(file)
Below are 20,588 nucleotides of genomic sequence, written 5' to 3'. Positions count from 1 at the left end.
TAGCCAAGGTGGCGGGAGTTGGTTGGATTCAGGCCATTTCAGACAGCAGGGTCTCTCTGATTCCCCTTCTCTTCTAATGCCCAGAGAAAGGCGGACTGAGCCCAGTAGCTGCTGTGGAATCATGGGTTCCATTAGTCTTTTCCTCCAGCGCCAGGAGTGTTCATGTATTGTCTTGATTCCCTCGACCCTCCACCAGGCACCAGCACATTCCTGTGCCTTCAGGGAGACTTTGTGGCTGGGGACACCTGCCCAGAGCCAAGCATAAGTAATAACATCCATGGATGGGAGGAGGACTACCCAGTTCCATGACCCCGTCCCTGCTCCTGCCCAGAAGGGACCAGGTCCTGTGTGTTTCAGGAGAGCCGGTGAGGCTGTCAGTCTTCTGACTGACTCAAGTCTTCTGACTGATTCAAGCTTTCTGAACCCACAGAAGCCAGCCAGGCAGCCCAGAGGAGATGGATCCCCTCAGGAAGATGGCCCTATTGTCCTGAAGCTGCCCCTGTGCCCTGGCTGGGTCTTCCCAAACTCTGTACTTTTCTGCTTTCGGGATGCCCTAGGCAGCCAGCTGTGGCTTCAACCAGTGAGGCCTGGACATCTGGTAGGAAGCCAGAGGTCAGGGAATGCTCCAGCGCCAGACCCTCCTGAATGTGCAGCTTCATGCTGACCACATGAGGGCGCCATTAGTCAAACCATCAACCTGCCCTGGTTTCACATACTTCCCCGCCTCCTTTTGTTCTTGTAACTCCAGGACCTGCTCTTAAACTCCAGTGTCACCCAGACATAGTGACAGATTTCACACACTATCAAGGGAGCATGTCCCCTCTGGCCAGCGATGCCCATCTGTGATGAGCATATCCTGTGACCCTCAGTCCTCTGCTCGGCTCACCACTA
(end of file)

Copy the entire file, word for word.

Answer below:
Below are 20,588 nucleotides of genomic sequence, written 5' to 3'. Positions count from 1 at the left end.
TAGCCAAGGTGGCGGGAGTTGGTTGGATTCAGGCCATTTCAGACAGCAGGGTCTCTCTGATTCCCCTTCTCTTCTAATGCCCAGAGAAAGGCGGACTGAGCCCAGTAGCTGCTGTGGAATCATGGGTTCCATTAGTCTTTTCCTCCAGCGCCAGGAGTGTTCATGTATTGTCTTGATTCCCTCGACCCTCCACCAGGCACCAGCACATTCCTGTGCCTTCAGGGAGACTTTGTGGCTGGGGACACCTGCCCAGAGCCAAGCATAAGTAATAACATCCATGGATGGGAGGAGGACTACCCAGTTCCATGACCCCGTCCCTGCTCCTGCCCAGAAGGGACCAGGTCCTGTGTGTTTCAGGAGAGCCGGTGAGGCTGTCAGTCTTCTGACTGACTCAAGTCTTCTGACTGATTCAAGCTTTCTGAACCCACAGAAGCCAGCCAGGCAGCCCAGAGGAGATGGATCCCCTCAGGAAGATGGCCCTATTGTCCTGAAGCTGCCCCTGTGCCCTGGCTGGGTCTTCCCAAACTCTGTACTTTTCTGCTTTCGGGATGCCCTAGGCAGCCAGCTGTGGCTTCAACCAGTGAGGCCTGGACATCTGGTAGGAAGCCAGAGGTCAGGGAATGCTCCAGCGCCAGACCCTCCTGAATGTGCAGCTTCATGCTGACCACATGAGGGCGCCATTAGTCAAACCATCAACCTGCCCTGGTTTCACATACTTCCCCGCCTCCTTTTGTTCTTGTAACTCCAGGACCTGCTCTTAAACTCCAGTGTCACCCAGACATAGTGACAGATTTCACACACTATCAAGGGAGCATGTCCCCTCTGGCCAGCGATGCCCATCTGTGATGAGCATATCCTGTGACCCTCAGTCCTCTGCTCGGCTCACCACTA